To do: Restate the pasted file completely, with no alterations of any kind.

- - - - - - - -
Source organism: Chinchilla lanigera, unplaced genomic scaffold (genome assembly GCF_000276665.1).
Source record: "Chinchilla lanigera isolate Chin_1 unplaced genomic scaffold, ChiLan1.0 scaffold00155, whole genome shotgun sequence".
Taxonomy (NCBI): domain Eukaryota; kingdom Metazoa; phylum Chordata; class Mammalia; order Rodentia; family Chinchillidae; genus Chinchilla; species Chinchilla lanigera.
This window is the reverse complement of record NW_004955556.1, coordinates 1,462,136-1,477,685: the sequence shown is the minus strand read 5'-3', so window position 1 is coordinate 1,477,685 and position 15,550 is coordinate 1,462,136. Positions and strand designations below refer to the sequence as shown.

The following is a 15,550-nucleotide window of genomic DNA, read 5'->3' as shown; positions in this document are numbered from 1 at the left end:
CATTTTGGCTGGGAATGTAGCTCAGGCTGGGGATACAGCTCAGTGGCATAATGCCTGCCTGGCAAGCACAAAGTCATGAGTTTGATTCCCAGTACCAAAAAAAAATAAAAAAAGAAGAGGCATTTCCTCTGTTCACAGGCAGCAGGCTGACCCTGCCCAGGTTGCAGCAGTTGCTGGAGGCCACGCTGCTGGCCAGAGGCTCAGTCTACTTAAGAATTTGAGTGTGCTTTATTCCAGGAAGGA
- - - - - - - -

Source organism: Chinchilla lanigera, unplaced genomic scaffold (genome assembly GCF_000276665.1).
Source record: "Chinchilla lanigera isolate Chin_1 unplaced genomic scaffold, ChiLan1.0 scaffold00155, whole genome shotgun sequence".
Taxonomy (NCBI): domain Eukaryota; kingdom Metazoa; phylum Chordata; class Mammalia; order Rodentia; family Chinchillidae; genus Chinchilla; species Chinchilla lanigera.
This window is the reverse complement of record NW_004955556.1, coordinates 1,462,136-1,477,685: the sequence shown is the minus strand read 5'-3', so window position 1 is coordinate 1,477,685 and position 15,550 is coordinate 1,462,136. Positions and strand designations below refer to the sequence as shown.

The following is a 15,550-nucleotide window of genomic DNA, read 5'->3' as shown; positions in this document are numbered from 1 at the left end:
CATTTTGGCTGGGAATGTAGCTCAGGCTGGGGATACAGCTCAGTGGCATAATGCCTGCCTGGCAAGCACAAAGTCATGAGTTTGATTCCCAGTACCAAAAAAAAATAAAAAAAGAAGAGGCATTTCCTCTGTTCACAGGCAGCAGGCTGACCCTGCCCAGGTTGCAGCAGTTGCTGGAGGCCACGCTGCTGGCCAGAGGCTCAGTCTACTTAAGAATTTGAGTGTGCTTTATTCCAGGAAGGA